At least one of the study’s authors, Payne, contends on Twitter that IRB approval (and informed consent) was unnecessary for their study to be conducted:
Based on those tweets, Payne misunderstands the definition of “human subjects.” He states “[t]his research was not human subjects research, because none of the information used was private.” The public forum is relevant, but not the sole factor. Interaction between researcher and subject matters, too. When a researcher interacts with research participants (see e.1.i, above), what they are doing is, by definition, human subjects research. The DHHS (in effect July 19, 2018) defines interaction as “communication or interpersonal contact between investigator and subject” (p. 5). By virtue of a researcher’s interaction with a (potential) research participant, the former may affect the latter’s decision to participate or the nature of their participatory behavior.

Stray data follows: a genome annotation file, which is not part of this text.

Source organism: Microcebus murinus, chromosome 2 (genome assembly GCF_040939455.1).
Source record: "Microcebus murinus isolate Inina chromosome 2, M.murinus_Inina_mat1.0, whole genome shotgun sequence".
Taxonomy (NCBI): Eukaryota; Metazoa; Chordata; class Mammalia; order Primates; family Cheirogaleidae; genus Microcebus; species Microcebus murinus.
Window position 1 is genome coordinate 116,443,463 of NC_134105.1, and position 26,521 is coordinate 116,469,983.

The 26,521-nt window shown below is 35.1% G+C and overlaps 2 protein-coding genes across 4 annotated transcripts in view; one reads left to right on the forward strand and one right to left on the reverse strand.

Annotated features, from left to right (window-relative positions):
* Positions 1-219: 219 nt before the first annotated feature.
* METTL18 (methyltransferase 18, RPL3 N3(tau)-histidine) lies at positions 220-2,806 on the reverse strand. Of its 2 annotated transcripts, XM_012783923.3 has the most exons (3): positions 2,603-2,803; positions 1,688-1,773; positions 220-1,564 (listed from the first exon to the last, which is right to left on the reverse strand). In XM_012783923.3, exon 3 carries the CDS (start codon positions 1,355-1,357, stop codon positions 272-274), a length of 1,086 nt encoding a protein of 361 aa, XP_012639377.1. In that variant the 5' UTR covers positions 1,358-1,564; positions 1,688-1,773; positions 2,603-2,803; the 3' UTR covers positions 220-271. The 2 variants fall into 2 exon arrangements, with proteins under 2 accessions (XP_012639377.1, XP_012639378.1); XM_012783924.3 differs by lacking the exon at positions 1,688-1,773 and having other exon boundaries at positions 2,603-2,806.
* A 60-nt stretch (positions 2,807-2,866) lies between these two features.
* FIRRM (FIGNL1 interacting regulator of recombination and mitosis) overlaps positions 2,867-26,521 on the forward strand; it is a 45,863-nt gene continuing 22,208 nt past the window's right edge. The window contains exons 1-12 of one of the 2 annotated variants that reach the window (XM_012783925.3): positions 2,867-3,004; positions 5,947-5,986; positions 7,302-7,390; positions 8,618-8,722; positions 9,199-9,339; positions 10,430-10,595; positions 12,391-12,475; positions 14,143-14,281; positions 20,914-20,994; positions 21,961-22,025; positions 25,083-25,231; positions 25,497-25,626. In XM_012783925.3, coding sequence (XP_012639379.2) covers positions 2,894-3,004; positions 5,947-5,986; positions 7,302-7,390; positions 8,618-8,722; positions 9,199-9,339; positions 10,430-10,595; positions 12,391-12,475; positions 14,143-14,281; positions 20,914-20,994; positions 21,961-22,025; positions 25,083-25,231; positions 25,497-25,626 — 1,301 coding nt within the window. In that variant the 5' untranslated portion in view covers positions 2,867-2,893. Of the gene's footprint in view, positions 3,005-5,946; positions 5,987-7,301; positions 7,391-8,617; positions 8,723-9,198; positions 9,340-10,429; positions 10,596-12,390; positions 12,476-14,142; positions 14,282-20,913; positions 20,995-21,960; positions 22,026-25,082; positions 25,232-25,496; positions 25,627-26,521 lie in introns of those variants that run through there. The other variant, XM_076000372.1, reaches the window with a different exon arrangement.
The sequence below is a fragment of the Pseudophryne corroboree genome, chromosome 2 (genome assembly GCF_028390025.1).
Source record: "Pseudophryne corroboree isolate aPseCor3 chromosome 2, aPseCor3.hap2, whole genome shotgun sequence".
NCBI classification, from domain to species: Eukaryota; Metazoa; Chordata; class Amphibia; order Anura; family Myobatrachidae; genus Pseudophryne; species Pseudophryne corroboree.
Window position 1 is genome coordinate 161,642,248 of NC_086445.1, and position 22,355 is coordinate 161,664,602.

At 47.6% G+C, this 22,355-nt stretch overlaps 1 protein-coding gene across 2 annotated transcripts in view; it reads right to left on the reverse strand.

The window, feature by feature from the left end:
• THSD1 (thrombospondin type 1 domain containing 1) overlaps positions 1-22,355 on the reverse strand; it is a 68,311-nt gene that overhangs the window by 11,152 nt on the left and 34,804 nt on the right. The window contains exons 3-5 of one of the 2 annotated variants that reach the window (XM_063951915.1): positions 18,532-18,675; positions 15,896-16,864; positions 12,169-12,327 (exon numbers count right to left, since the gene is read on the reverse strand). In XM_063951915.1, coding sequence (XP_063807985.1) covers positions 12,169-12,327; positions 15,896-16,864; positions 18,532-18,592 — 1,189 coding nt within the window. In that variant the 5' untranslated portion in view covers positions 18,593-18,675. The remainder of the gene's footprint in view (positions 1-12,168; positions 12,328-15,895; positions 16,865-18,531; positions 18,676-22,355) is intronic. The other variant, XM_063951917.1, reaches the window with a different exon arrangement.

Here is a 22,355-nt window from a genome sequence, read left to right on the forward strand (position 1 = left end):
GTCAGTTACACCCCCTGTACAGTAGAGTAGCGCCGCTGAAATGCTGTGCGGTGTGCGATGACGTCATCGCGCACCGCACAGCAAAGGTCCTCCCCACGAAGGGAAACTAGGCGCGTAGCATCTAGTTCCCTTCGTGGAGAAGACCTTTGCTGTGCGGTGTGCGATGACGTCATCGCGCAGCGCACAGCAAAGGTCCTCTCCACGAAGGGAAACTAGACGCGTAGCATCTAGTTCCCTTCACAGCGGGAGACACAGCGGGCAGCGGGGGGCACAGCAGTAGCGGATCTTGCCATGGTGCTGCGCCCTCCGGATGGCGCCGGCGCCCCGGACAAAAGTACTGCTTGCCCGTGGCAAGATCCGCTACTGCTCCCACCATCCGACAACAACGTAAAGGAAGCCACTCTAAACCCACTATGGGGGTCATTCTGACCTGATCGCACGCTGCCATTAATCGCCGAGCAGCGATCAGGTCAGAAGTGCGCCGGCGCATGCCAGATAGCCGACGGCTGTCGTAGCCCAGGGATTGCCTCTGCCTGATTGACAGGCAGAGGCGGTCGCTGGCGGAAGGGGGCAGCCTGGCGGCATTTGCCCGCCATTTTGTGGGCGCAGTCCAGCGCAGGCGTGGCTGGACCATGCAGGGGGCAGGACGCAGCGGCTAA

Here, it becomes relevant that a coinvestigator, Payne, was a member of the conference’s organizing board. This group actively sought submissions for the virtual conference by communication via email, Twitter, and, presumably, word-of-mouth. To be clear, “communication” need not be directed at someone in particular. Nor does there need to be two-way exchange. By (co-)authoring tweets like those below, Payne communicated with people who would become participants—not only in CrimCon, but also in the study.
Furthermore, when Payne interacted with the subject pool, he conveyed a particular expectation about the conference’s tenor: less “stuffy,” allowing presenters to be “as creative with their 10 minutes as they can be,” and an opportunity to “try something new.”